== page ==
String Manipulation in C

September 18, 2020

Recall that there are two types of strings in the C programming language. String variables can be modified, but string literals cannot. This article will discuss how to safely manipulate string variables.

String Basics

String variables are an array of characters in ‘C’. Strings are always null terminated, so the array needs space for the string and the null character (\0).

/* There are two ways to declare a string variable */
char mystr[4] = "bye"; // '\0' is appended automatically to the end
char mystr2[4] = {'b', 'y', 'e', '\0'};

We can change characters in a string by modifying the array elements:

mystr[0] = 'e'; // mystr is now "eye" instead of "bye"

Identifying a Common Mistake

Suppose we wanted to copy the contents of a string. Here is what beginners often write:

char mystr[6] = "hello";
char newstr[6];
newstr = mystr; // THIS IS INCORRECT.

Notice that newstr is an array name. It is illegal to use an array name on the left side of the assignment operator (=). The only exception to this rule is when we initialize a string at the same time as we declare it. So char mystr[6] = "hello" is acceptable, but newstr = mystr is not.

Luckily, there is a string function in ‘C’ that can help us to copy strings.

Introducing the String Library

The string library has functions that can help us manipulate strings. You’ll need to add #include <string.h> at the beginning of your program to access these functions.

Let’s continue to solve the problem of copying the contents of a string. There are two functions that may be able to help us: strcpy and strncpy. We will look at strcpy first.

#include <string.h> // for strcpy()
#include <stdio.h> // for printf()
int main(){
    char mystr[6] = "hello";    
    char newstr[6];
    /* copy the contents of 'mystr' into 'newstr',
    including the null char */
    strcpy(newstr, mystr);
    printf("Now 'newstr' contains %s \n", newstr);
}

On my machine, the result is:

Now 'newstr' contains hello

What would happen if I made the following change to my program:

#include <string.h>
#include <stdio.h>
int main(){
    char mystr[6] = "hello";    
    char newstr[3]; // CHANGE: newstr only has space for 3 chars
    strcpy(newstr, mystr); // THIS IS UNSAFE!
    printf("Now 'newstr' contains %s \n", newstr);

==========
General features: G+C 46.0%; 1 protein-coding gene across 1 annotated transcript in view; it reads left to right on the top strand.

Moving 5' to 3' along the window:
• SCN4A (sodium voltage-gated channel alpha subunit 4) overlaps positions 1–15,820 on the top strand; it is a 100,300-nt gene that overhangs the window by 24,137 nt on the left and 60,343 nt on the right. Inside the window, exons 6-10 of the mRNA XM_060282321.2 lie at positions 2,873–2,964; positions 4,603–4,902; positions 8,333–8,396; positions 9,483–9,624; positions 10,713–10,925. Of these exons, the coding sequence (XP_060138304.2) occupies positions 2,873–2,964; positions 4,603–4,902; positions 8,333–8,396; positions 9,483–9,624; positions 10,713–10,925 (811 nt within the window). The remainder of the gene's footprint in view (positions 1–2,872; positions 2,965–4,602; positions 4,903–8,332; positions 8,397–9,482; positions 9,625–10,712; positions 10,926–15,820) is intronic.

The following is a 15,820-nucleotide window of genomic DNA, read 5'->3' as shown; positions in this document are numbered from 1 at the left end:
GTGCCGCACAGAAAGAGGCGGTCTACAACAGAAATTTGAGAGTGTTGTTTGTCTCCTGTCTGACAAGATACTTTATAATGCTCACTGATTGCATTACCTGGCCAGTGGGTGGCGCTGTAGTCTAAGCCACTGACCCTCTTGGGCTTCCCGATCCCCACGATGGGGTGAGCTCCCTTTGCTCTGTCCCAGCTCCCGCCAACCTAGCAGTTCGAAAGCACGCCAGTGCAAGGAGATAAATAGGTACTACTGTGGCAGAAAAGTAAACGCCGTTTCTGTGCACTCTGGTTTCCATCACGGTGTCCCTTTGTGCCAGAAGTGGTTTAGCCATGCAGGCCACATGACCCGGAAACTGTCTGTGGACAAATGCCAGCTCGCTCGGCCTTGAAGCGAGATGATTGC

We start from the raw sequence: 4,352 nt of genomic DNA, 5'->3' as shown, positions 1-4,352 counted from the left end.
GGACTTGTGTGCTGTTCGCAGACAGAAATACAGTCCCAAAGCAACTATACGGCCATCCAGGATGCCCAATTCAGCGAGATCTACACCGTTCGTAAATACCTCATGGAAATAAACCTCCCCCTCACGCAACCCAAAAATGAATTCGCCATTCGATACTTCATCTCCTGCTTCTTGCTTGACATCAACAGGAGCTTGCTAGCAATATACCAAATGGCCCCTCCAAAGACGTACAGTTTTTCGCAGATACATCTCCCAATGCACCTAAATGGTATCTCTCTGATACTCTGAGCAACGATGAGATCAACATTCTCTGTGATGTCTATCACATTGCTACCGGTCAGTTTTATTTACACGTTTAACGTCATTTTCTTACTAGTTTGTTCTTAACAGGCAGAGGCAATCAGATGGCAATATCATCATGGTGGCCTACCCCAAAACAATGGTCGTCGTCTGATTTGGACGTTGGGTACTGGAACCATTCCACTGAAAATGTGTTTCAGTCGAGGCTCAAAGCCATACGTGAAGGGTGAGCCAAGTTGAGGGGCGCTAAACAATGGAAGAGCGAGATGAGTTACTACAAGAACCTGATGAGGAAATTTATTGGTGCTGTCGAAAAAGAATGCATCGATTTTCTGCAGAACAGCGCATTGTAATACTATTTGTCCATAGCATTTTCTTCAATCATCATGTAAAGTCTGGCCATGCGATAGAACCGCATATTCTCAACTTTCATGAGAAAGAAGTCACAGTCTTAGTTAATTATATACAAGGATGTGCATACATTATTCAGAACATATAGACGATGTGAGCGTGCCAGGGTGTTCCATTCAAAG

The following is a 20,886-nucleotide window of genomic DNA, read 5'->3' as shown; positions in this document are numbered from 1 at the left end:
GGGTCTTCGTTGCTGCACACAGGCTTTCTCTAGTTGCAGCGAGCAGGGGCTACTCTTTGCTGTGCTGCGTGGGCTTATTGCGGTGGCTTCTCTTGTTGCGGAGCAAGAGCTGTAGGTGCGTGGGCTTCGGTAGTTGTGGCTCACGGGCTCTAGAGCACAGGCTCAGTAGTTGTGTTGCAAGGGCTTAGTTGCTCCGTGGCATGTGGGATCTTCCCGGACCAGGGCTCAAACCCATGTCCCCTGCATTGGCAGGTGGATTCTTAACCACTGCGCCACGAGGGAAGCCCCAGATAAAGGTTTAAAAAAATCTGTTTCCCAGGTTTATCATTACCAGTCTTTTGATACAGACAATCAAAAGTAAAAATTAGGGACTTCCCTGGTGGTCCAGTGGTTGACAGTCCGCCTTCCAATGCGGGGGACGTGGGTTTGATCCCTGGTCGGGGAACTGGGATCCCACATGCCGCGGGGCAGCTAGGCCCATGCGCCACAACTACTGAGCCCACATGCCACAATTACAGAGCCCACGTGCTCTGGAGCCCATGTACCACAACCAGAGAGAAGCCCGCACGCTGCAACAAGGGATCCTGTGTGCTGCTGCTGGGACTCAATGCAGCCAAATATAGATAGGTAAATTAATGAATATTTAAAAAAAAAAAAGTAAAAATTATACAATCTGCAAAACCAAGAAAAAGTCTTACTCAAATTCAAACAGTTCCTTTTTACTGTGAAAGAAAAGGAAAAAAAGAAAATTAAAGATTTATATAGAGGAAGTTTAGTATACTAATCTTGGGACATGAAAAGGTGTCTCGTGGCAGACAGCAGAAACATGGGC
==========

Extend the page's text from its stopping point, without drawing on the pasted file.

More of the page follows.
}

We have just done something no programmer should ever do. We copied six characters ("hello" plus '\0') into an array that only had space for three characters. This exceeds array bounds and causes a major vulnerability called buffer overflow.

But when I run this program on my machine, I get the same output as before:

Now 'newstr' contains hello

So what happened? We might think that our program is okay because it runs as expected. This is a terrible assumption because our program has a big flaw and ‘C’ does not warn us.

Safe Functions in the String Library

Let’s consider strncpy: a “safe” alternative to strcpy. This is because strncpy does not exceed array bounds when used properly. Let’s edit the example from before to use the n family of string functions:

#include <string.h>
int main(){
    char mystr[6] = "hello";
    char newstr[3];
    // Only copy the first two letters of 'mystr'
    strncpy(newstr, mystr, 2);
    newstr[2] = '\0';
    /* strncpy does NOT add a terminating null
    so we must do it ourselves */
    printf("Now 'newstr' contains %s \n", newstr);
}

On my machine, the output is:

Now 'newstr' contains he

Notice that we only copied two characters into newstr so that we could leave room for the null character ('\0'). We did not exceed array bounds this time.

Applying Your Knowledge to other Functions

The string library has other functions that allow us to manipulate strings. Some of the common ones are:

  • strchr (search a string for a character)
  • strcmp (compare two strings together)
  • strncat (add n characters from one string to another string)

Additional Resources

For a more exhaustive list of string functions available in ‘C’, see the Linux Programmer’s Manual.

For more details on the history of the C programming language you can read this article.


Peer Review Contributions by: Nadiv Gold Edelstein


About the author

Nimra Aftab

Nimra is a third year Computer Science student at University of Toronto. Her interests are low-level programming, information security, and robotics.

This article was contributed by a student member of Section's Engineering Education Program. Please report any errors or innaccuracies to enged@section.io.